Secretary of State Ross Miller tried Tuesday to force a public discussion of proposed prison budget cuts.
Gov. Jim Gibbons has directed 4.5 percent general fund budget cuts, which would amount to about $24 million coming from the prison system.
Miller put the issue on the Board of Prison Commissioners agenda saying he believes that panel has ultimate control over the Department of Corrections, its policies, administration and budgets.
"Clearly the authority to review and approve recommended budget cuts are within the authority of the Board of Prison Commissioners," he said reading from a prepared statement.
Miller said he tried to get a copy of the department's recommendations but wasn't provided them until Monday. He was told then, he said, that the recommendations are confidential and cannot be discussed in an open meeting.
Skolnik and Gibbons, who is chairman of the prison commission, cited the recent Carson District Court ruling upholding the confidentiality of state agency recommendations under "deliberative process privilege" which allows confidential communications between the governor and his agencies.
Gibbons said according to a 1996 Attorney General's Opinion by Frankie Sue Del Papa, the role of the commission is to provide "guidance rather than involving itself in day-to-day activities of the department."
He said the commission is "a policy board," with no role in development of the department's budget.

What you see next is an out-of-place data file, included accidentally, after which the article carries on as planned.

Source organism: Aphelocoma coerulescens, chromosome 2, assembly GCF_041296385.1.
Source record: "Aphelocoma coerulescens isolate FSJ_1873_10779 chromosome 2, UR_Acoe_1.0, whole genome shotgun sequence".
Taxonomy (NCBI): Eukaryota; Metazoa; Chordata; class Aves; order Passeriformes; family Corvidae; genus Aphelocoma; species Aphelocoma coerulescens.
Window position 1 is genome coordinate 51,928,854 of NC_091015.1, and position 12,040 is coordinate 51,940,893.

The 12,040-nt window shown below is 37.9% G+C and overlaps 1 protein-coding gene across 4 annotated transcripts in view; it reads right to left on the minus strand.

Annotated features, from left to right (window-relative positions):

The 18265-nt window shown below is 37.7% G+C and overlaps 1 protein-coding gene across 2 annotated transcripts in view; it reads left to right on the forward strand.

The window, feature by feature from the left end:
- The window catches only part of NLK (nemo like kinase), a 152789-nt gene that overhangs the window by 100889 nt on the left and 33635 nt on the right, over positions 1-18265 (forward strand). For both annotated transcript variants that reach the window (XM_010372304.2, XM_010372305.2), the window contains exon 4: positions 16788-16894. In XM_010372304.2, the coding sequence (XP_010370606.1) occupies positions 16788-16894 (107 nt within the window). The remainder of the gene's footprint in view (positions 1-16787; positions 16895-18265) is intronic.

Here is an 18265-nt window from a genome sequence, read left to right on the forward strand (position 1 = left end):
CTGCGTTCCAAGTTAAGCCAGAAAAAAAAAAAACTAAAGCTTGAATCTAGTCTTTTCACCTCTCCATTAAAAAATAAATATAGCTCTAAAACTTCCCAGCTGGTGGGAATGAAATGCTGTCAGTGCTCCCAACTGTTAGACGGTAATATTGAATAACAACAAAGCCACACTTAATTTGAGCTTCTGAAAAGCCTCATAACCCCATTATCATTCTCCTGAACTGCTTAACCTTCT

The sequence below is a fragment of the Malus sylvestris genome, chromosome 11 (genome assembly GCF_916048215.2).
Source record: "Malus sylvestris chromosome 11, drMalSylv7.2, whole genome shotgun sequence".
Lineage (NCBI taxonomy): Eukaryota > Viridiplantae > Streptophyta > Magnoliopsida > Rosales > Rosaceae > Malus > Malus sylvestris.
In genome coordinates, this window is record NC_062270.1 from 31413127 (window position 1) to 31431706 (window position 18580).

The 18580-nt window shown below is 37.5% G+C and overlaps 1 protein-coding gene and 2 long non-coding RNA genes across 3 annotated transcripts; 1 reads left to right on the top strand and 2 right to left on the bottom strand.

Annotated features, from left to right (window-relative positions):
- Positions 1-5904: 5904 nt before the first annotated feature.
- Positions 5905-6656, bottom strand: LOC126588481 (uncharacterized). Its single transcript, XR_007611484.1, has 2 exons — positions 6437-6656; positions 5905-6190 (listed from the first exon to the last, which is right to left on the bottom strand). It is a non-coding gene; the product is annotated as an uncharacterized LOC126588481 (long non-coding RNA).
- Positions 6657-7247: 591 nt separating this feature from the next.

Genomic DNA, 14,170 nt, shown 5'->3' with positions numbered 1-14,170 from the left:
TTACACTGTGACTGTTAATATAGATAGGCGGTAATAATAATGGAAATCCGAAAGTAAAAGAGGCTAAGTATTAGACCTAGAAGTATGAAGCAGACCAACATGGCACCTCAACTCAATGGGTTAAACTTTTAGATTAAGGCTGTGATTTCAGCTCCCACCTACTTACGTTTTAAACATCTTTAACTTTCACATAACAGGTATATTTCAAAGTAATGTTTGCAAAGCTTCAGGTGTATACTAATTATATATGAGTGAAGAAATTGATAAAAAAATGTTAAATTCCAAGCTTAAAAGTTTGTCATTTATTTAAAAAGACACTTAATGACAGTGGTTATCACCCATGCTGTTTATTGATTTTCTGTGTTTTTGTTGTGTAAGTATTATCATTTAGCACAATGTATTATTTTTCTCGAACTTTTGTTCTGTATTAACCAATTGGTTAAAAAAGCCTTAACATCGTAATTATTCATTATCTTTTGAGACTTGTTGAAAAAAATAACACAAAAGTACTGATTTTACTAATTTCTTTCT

He said what Miller is attempting to do is "interjecting this board into the day-to-day administration of the prisons."
Josh Hicks, the governor's legal counsel, backed the governor's position, saying he has reviewed actions of the board well back in history and that the prison commission has never been involved in development of the budget or in cutting it back when that was necessary.
The commission reviews and approves regulations and policy for the prison system and occasionally makes recommendations on how to deal with issues faced in the system. But when the proposed budget is presented, it has been as an informational item, not an action item.
Miller argued the commission should get options for budget reductions from Director Skolnik, review them and choose which would be best for the state. He said that process should take place in an open and public meeting.
"I wasn't elected to this board to be a rubber stamp," he said. "We ought to be involved. We can clearly benefit from having this in a public forum."
That line drew applause from inmate advocates attending the meeting.
Attorney General Catherine Cortez Masto, the third member of the commission, said the extent of the commission's authority in these kinds of matters has never been discussed or studied.
"You want the board to have specific say in what the cuts should be?" she asked Miller.
He said they should select the options for department cuts and present them to the governor. He moved the commission reject whatever cuts Skolnik has proposed and call him forward to discuss the recommendations.
Masto said they should instead call another special meeting in a week or two to determine the commission's authority.
Masto said after the meeting since she sits on the commission, she will turn the issue over to senior deputies who will review the 1996 opinion "to see if it's consistent with today."
She said if that opinion stands, that is the rule the commission must abide by. If not, she said a new Attorney General's Opinion would have to be generated that might or might not back the governor's position.
She said the goal would be to have some answer in a couple of weeks.